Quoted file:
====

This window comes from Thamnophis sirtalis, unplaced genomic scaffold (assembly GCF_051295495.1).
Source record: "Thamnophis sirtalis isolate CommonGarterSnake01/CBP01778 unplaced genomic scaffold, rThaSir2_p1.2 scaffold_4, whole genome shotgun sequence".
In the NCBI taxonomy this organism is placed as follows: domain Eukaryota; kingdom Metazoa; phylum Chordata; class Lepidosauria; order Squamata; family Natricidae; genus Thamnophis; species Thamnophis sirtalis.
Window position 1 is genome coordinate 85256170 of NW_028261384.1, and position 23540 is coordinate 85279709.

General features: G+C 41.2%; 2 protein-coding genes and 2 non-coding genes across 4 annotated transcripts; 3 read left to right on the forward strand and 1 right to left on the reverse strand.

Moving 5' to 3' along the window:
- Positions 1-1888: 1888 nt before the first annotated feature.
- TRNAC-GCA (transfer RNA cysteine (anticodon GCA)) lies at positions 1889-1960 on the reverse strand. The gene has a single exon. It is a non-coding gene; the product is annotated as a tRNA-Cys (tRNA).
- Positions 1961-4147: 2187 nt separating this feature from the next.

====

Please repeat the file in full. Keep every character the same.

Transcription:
This window comes from Thamnophis sirtalis, unplaced genomic scaffold (assembly GCF_051295495.1).
Source record: "Thamnophis sirtalis isolate CommonGarterSnake01/CBP01778 unplaced genomic scaffold, rThaSir2_p1.2 scaffold_4, whole genome shotgun sequence".
In the NCBI taxonomy this organism is placed as follows: domain Eukaryota; kingdom Metazoa; phylum Chordata; class Lepidosauria; order Squamata; family Natricidae; genus Thamnophis; species Thamnophis sirtalis.
Window position 1 is genome coordinate 85256170 of NW_028261384.1, and position 23540 is coordinate 85279709.

General features: G+C 41.2%; 2 protein-coding genes and 2 non-coding genes across 4 annotated transcripts; 3 read left to right on the forward strand and 1 right to left on the reverse strand.

Moving 5' to 3' along the window:
- Positions 1-1888: 1888 nt before the first annotated feature.
- TRNAC-GCA (transfer RNA cysteine (anticodon GCA)) lies at positions 1889-1960 on the reverse strand. The gene has a single exon. It is a non-coding gene; the product is annotated as a tRNA-Cys (tRNA).
- Positions 1961-4147: 2187 nt separating this feature from the next.